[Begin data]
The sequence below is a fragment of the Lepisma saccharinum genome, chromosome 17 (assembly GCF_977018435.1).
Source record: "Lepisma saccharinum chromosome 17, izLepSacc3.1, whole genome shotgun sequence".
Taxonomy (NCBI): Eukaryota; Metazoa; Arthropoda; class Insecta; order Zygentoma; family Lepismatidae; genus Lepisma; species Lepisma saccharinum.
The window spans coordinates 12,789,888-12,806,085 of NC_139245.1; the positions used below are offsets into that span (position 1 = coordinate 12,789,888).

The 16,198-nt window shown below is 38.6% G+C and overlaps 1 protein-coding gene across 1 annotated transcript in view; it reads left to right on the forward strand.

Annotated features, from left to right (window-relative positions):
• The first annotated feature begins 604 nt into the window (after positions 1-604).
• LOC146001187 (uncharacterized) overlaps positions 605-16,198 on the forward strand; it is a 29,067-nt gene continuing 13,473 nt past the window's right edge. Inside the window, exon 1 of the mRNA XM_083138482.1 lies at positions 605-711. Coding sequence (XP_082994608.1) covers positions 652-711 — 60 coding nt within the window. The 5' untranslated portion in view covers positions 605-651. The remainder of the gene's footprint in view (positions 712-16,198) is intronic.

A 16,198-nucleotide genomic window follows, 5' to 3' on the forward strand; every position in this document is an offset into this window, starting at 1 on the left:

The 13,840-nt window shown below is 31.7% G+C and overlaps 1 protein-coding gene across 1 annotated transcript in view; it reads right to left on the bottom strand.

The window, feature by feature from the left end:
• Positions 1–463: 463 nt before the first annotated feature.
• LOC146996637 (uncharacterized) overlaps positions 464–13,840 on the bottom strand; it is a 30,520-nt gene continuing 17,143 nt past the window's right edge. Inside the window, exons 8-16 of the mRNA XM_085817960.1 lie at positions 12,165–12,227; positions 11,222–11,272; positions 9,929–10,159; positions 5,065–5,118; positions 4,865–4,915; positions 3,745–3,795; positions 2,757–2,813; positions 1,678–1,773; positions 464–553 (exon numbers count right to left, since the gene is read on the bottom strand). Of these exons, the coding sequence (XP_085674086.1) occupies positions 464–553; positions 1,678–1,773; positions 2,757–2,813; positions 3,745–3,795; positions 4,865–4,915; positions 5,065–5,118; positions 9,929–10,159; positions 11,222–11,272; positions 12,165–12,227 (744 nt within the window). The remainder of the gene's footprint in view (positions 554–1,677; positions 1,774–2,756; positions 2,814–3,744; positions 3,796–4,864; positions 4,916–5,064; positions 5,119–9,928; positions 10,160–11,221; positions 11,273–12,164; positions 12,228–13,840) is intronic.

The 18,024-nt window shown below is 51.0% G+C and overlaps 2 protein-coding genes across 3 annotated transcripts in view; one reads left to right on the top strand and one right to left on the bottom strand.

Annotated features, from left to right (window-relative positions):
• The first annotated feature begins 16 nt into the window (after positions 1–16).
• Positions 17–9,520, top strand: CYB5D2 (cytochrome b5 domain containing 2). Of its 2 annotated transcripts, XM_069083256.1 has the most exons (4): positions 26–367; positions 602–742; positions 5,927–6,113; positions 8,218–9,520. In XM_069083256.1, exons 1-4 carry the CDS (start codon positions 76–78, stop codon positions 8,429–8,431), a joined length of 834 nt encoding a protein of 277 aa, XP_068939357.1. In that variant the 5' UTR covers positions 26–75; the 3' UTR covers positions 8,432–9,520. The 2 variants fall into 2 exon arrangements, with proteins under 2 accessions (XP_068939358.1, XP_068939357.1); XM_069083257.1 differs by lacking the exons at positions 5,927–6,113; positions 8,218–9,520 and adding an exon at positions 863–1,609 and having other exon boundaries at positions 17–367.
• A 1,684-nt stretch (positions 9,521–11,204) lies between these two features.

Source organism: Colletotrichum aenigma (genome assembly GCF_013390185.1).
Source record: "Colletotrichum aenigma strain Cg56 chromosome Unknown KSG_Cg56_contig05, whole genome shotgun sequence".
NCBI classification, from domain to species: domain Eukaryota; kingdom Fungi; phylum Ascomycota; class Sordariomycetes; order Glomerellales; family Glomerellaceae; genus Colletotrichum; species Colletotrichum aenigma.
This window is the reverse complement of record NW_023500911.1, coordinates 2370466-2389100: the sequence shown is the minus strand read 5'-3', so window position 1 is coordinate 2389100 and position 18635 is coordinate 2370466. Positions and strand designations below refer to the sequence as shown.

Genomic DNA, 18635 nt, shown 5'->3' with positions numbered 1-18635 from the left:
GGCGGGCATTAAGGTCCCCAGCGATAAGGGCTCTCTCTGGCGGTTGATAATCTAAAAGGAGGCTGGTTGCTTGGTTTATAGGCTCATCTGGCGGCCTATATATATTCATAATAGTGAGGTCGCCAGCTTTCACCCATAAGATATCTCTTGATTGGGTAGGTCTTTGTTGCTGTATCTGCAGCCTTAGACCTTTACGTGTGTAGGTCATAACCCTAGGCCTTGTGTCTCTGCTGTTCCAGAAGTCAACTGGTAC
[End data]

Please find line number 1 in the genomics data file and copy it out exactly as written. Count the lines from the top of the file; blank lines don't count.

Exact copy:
The sequence below is a fragment of the Lepisma saccharinum genome, chromosome 17 (assembly GCF_977018435.1).